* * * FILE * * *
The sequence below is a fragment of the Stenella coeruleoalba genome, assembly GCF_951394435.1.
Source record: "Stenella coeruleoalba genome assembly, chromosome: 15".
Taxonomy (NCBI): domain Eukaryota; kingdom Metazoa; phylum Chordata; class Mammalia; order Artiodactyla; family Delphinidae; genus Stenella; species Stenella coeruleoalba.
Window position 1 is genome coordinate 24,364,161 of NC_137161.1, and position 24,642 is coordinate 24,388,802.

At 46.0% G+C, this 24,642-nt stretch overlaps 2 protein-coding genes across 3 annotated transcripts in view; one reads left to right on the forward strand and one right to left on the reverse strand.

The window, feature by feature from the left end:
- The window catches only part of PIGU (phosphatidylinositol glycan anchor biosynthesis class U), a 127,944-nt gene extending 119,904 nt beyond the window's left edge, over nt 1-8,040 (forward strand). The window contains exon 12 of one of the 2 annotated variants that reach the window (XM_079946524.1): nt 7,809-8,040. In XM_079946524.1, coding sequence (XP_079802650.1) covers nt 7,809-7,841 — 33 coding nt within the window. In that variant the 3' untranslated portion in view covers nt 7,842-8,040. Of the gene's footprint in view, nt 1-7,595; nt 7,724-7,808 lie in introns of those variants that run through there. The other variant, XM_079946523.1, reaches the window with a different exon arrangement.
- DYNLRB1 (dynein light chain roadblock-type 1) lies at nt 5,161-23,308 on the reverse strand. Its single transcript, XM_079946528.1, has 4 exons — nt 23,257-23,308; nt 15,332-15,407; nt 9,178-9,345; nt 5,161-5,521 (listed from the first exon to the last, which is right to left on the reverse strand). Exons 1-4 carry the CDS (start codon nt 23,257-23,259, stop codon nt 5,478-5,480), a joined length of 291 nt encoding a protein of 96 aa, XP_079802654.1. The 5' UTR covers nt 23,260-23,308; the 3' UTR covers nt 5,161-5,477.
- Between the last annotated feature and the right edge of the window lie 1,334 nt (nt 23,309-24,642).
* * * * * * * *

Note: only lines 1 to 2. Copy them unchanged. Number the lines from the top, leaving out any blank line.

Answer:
The sequence below is a fragment of the Stenella coeruleoalba genome, assembly GCF_951394435.1.
Source record: "Stenella coeruleoalba genome assembly, chromosome: 15".